The biggest year for tablets so far was undoubtedly 2012. Amazon and Google stepped up their games, Apple responded accordingly, Samsung flexed its muscles, and even Microsoft showed up to the party. Here’s our take on what happened this year and what it all means.
Before we dive in though, it’s important to acknowledge that there are of course other companies that make and market tablets. The tablet space is still growing very rapidly, but it’s already massive enough for these firms to be able to sell their offerings. Without help from the big guys, however, it is becoming increasingly harder for them to compete. Each of the five has put in a huge amount of resources to ensure they get their cut.
As such, tablet buyers will almost definitely end up supporting the Apple iOS ecosystem, some form of the Android ecosystem (Google’s, Samsung’s, or Amazon’s variations), or Microsoft’s Windows 8 ecosystem. In fact, 2012 showed us that many people will end up with more than just one tablet for themselves, and thus likely multiple in their household.
Without further ado, let’s take a look at the bigger picture of what each company did, and tried to do, this year.
This was the second time that Apple had responded to size requirements dictated by the market (the first time being elongating the iPhone 5 after smartphones with larger screens started to flood stores). With the iPad mini, Apple essentially acknowledged that tablets can come in more than one size, unlike its smartphone, as consumers may want something a little smaller and a little lighter.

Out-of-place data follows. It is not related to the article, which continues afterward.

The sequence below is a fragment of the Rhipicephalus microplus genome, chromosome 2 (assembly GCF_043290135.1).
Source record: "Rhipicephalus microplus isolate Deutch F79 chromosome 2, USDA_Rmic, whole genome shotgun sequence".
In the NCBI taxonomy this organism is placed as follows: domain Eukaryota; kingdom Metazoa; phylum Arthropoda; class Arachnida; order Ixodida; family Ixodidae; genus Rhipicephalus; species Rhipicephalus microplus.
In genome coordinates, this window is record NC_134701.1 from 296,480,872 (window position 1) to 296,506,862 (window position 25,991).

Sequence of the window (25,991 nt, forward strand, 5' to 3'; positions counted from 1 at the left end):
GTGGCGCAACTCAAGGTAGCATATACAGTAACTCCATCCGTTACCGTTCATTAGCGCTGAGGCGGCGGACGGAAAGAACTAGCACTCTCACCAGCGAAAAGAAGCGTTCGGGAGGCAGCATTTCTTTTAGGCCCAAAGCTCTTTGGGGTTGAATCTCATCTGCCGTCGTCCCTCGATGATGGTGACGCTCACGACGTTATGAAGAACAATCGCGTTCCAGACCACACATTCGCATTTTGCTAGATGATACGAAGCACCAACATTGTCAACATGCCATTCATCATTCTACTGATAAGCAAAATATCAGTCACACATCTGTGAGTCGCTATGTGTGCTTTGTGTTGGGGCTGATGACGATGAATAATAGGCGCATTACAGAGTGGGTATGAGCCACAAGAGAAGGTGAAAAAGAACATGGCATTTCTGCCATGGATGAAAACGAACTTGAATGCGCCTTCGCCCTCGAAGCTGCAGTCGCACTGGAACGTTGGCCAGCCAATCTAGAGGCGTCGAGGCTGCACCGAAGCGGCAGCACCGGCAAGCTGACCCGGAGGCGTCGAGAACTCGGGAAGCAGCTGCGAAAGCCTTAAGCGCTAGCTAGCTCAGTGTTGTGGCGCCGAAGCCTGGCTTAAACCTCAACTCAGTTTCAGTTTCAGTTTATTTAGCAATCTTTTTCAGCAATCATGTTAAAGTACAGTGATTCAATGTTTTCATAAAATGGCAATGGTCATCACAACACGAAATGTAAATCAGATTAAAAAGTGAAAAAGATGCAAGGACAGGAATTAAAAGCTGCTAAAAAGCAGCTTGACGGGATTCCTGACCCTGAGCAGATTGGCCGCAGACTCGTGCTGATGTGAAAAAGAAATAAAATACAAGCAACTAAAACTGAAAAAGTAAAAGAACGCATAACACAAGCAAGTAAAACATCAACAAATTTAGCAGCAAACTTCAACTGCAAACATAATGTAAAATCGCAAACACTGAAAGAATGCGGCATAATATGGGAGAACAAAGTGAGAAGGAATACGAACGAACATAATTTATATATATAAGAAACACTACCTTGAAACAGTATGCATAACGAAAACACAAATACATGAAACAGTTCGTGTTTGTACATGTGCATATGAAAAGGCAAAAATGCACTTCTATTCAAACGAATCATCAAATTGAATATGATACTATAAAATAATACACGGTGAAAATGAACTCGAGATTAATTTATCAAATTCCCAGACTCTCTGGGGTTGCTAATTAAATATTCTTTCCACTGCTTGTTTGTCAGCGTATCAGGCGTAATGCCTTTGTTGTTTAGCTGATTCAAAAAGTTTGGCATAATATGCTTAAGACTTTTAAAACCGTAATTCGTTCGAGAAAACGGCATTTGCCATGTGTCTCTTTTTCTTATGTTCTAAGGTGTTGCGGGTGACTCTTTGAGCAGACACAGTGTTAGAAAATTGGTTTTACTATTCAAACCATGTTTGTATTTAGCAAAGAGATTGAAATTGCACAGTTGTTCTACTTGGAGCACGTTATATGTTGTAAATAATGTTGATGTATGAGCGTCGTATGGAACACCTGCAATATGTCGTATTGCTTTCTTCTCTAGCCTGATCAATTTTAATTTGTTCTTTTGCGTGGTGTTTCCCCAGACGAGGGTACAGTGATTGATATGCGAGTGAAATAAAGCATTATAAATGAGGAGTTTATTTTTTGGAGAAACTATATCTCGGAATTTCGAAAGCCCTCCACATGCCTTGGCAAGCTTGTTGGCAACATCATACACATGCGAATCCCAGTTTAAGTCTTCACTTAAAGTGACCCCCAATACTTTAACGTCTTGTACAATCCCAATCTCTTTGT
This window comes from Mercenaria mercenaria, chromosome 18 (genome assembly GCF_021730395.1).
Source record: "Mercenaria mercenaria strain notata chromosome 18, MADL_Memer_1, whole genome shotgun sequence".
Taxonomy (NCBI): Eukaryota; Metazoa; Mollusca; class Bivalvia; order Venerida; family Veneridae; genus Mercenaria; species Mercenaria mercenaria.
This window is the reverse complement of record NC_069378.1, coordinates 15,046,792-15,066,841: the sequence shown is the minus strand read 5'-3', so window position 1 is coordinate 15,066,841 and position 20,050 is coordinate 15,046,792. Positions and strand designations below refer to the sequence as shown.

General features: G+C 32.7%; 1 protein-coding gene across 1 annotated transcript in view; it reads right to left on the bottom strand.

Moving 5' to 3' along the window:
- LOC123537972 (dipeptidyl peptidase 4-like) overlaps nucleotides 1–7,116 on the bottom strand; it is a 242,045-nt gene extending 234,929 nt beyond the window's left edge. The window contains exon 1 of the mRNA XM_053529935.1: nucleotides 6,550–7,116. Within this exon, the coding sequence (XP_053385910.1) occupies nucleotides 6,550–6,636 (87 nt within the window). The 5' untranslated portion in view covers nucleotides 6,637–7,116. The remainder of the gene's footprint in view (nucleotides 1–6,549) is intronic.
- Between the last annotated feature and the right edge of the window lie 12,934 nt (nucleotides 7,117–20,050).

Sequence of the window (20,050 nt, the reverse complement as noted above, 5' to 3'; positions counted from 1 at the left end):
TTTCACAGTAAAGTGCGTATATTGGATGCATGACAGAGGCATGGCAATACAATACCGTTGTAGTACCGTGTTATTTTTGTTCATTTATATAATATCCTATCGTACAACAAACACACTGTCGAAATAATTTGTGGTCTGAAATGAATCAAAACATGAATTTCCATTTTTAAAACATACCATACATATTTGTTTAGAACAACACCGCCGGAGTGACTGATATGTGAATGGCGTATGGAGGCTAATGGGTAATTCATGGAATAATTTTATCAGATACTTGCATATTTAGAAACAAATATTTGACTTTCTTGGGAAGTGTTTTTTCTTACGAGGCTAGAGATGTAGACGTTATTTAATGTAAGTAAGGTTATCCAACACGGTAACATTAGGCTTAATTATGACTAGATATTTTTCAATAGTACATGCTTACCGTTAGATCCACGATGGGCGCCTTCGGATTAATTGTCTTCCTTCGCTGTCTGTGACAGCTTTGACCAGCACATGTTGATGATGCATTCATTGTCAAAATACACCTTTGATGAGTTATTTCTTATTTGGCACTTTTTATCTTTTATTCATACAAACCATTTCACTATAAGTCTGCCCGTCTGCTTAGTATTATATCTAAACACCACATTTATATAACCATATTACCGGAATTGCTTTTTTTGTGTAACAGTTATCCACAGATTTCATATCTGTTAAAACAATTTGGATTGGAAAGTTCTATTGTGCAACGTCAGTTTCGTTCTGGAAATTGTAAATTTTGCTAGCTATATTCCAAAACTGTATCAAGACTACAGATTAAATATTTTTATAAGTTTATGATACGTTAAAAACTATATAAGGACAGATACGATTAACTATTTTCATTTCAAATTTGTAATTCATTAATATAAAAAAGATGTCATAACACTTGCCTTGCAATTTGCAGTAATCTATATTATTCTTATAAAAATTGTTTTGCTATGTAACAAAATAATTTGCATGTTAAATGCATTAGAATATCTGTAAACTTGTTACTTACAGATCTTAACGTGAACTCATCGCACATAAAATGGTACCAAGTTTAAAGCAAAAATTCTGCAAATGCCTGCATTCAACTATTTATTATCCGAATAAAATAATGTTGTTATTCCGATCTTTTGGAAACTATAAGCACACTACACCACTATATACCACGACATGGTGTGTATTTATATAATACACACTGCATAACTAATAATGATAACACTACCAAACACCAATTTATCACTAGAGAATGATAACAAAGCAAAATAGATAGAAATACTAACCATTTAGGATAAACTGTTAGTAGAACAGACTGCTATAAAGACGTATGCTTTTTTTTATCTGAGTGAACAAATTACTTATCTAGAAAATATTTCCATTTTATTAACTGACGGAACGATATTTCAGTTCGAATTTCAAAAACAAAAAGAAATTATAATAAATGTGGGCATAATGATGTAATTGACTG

In doing so, Apple suddenly began offering a less powerful product, with a lower-resolution screen, and at a lower price. While sales numbers aren’t yet available, early indications show the product has been unsurprisingly well received, although there is naturally a question of cannibalization for the larger iPad that has yet to be answered.
Google has been watching its Android partners being pummeled by Apple in tablets and in 2012 decided that enough was enough. In June, the company announced the Nexus 7. It fared fairly well, but that was just version 1.0.
In October, Google refreshed the device with the release of the Nexus 7 3G as well as the Nexus 10. Suddenly the company had both small and large tablet offerings, and although Asus was the manufacturer, Google was sending a message that it was very much interested in competing with its partners and other tablet makers.